ADA Accessibility Information
Accessibility

A
A

A

Surgical Treatment for Sleep Apnea


Man snoring in bedIn the United States, around 22 million people suffer from a serious sleep disorder known as sleep apnea. Obstructive sleep apnea is the most common type of sleep apnea, and of all the cases in the U.S., 80% are moderate to severe obstructive sleep apnea.

People who have sleep apnea are unable to get a full night’s rest. While sleeping, their involuntary breathing becomes disrupted. Instead of regular inhaling and exhaling, breathing starts and stops suddenly, resulting in gasping, snoring, and jerky limb movements. Even though patients are unable to sense it while sleeping, it is almost like they stop breathing for a while at regular intervals, resulting in low oxygen levels in the blood.

Since their muscles are working extra hard during the night to maintain a constant flow of oxygen to the lungs and other parts of the body, patients with sleep apnea feel extremely tired and lethargic during the day. Sleep apnea can have serious implications on a person’s personal and professional life as they will always be exhausted and in low spirits.

Types of Sleep Apnea


There are three types of sleep apnea:

•  Obstructive Sleep Apnea – This is the most common type of sleep apnea. Obstructive sleep apnea occurs when the muscles at the back of the throat relax during sleep and block the air passages that are carrying oxygen from the nasal cavities to the lungs. When the air passages get blocked, the person cannot inhale or exhale properly. This leads to the disruption of involuntary breathing.
•  Central Sleep Apnea - This is the second most common type of sleep apnea. Central sleep apnea occurs when there is a delay in the messages that are being sent from the brain to the muscles that are involved in the process of involuntary breathing. Because the muscles are not able to receive the information on time, such as when to contract and when to relax, breathing becomes irregular.
•  Mixed or Complex Sleep Apnea Syndrome - This is the least common type of sleep apnea. Mixed or complex sleep apnea occurs when a person suffers from both obstructive sleep apnea as well as central sleep apnea.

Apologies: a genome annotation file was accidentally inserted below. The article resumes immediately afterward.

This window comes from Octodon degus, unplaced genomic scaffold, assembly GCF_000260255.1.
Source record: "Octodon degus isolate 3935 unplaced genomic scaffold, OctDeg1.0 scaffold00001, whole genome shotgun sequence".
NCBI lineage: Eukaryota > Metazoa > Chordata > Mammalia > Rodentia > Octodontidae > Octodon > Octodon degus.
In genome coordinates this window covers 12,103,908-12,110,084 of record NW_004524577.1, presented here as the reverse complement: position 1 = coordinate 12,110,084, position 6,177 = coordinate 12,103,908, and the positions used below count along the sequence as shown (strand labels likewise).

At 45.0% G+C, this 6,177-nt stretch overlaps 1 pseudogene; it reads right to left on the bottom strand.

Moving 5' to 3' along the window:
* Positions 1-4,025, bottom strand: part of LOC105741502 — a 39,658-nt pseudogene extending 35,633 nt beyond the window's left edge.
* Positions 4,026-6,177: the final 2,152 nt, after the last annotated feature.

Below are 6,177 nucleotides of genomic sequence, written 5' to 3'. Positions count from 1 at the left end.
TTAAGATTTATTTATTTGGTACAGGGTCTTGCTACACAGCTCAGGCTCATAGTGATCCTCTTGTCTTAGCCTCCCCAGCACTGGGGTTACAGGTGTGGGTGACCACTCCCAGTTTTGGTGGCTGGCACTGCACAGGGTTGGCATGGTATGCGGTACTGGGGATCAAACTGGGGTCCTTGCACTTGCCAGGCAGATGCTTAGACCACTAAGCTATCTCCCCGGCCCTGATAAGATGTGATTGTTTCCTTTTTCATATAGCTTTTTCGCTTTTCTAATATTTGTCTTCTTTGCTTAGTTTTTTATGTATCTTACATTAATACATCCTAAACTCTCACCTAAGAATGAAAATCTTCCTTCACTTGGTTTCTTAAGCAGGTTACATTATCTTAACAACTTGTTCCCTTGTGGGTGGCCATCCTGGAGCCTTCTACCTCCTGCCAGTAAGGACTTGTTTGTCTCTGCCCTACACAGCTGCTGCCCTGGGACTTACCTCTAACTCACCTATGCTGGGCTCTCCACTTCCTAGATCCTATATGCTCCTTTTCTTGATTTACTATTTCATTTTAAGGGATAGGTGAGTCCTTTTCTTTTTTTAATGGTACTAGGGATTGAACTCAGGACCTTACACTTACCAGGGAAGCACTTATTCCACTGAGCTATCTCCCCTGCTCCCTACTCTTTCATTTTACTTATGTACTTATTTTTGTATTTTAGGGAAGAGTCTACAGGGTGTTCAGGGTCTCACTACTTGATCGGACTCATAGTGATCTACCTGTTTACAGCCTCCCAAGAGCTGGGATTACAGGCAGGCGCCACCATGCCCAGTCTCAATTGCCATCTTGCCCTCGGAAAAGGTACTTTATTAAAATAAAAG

Diagnosis of Sleep Apnea


The rate of diagnosis for sleep apnea is quite low. In most cases, patients may not even realize that they have sleep apnea for half of their lives because the symptoms occur while they are fast asleep. Only those who share their bed with their partner or sleep in common rooms are able to approach sleep specialists for a proper diagnosis because their partner or roommate will inform them about the constant snoring, gasping, or jerky limb movements through the night.

The full diagnosis of sleep apnea is made when a patient stays the night at a sleep center. The patient will be connected to a monitor that will record the patient’s heart rate, breathing rate, blood oxygen level, brain activity, and eye and limb movement through the night. These factors will enable the doctor to diagnose sleep apnea and gauge the severity of it.

Treatments for Sleep Apnea


Mild to moderate cases of sleep apnea can be treated with the use of oral appliances like mouth guards, mandibular advancement devices, and tongue retainers that ensure that throughout the night, air passages remain open.

Other devices such as continuous positive airway pressure (CPAP), adaptive servo-ventilation (ASV), and supplemental oxygen devices are also used to ensure a constant supply of oxygen through the night.

However, in severe cases of sleep apnea, the patient may be advised to undergo a surgical treatment to cure his or her sleep apnea.

Surgical Treatment for Sleep Apnea


In case the problem persists, and it is found that the main reason for sleep apnea is the excess tissue at the back of the oral cavity, the positioning of the jawbone, or the lack of space in the trachea, then the dental surgeon will recommend one of the following surgical treatments for sleep apnea:

•  Tissue removal
•  Tissue Shrinkage
•  Jaw repositioning
•  Implants
•  Nerve stimulation
•  Tracheostomy


If you are a patient with sleep apnea and are looking for the safest and most effective surgical treatment for curing your sleep apnea, then visit us today at San Tan Oral Surgery. You can even call us at (480) 604-2592 to book your appointment in advance.
Logo of San Tan Oral Surgery

Office hours


Mon, Tue, Thur: 8:00am to 5:00pm
Wed: By Appointment
Fri: 8:00am to 3:00pm

Copyright © 2020-2021 San Tan Oral Surgery and WEO Media (Touchpoint Communications LLC). All rights reserved.  Sitemap | Links | Login
San Tan Oral Surgery, 3303 S. Lindsay Rd. Suite 112, Gilbert, AZ 85297-1504 | (480) 604-2592 | santanoralsurgery.com | 11/18/2021 | Related Terms: oral surgeon Gilbert AZ | oral surgeon Gilbert AZ |